Interpretation
The risk of recurrent intracranial haemorrhage or focal neurological deficit from a CCM is greater than the risk of a first event, is greater for women than for men, and declines over 5 years. This information can be used in clinical practice, but further work is needed to quantify risks precisely in the long term and to understand why women are at greater risk of recurrence than men.
Funding
UK Medical Research Council, Chief Scientist Office of the Scottish Government, and UK Stroke Association.
doi:10.1016/S1474-4422(12)70004-2
PMCID: PMC3282211
3.  A developmental neuroimaging investigation of the change paradigm 
Developmental science  2011;14(1):148-161.
This neuroimaging study examines the development of cognitive flexibility using the Change task in a sample of youths and adults. The Change task requires subjects to inhibit a prepotent response and substitute an alternate response, and the task incorporates an algorithm that adjusts task difficulty in response to subject performance. Data from both groups combined show a network of prefrontal and parietal areas that are active during the task. For adults vs. youths, a distributed network was more active for successful change trials versus go, baseline, or unsuccessful change trials. This network included areas involved in rule representation, retrieval (lateral PFC), and switching (medial PFC and parietal regions). These results are consistent with data from previous task-switching experiments and inform developmental understandings of cognitive flexibility.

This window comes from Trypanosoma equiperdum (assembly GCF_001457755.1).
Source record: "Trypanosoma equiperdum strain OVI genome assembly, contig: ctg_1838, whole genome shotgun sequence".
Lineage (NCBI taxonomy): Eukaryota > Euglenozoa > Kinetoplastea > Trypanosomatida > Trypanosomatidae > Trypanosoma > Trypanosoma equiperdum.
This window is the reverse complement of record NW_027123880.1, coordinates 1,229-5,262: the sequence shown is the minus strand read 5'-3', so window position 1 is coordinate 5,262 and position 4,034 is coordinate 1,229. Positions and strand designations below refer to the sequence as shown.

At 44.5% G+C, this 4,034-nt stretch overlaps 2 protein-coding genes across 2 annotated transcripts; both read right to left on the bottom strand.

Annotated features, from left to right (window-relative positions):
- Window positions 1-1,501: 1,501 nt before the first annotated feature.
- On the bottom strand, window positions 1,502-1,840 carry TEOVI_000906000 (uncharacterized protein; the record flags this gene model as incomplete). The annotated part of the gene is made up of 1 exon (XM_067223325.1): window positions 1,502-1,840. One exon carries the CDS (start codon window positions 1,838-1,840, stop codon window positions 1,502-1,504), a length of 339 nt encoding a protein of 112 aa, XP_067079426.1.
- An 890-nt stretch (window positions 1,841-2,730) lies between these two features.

doi:10.1111/j.1467-7687.2010.00967.x
PMCID: PMC3036172  PMID: 21159096
change task; development; strategy; executive function; cognitive control
4.  The Caenorhabditis elegans Homolog of Gen1/Yen1 Resolvases Links DNA Damage Signaling to DNA Double-Strand Break Repair 
PLoS Genetics  2010;6(7):e1001025.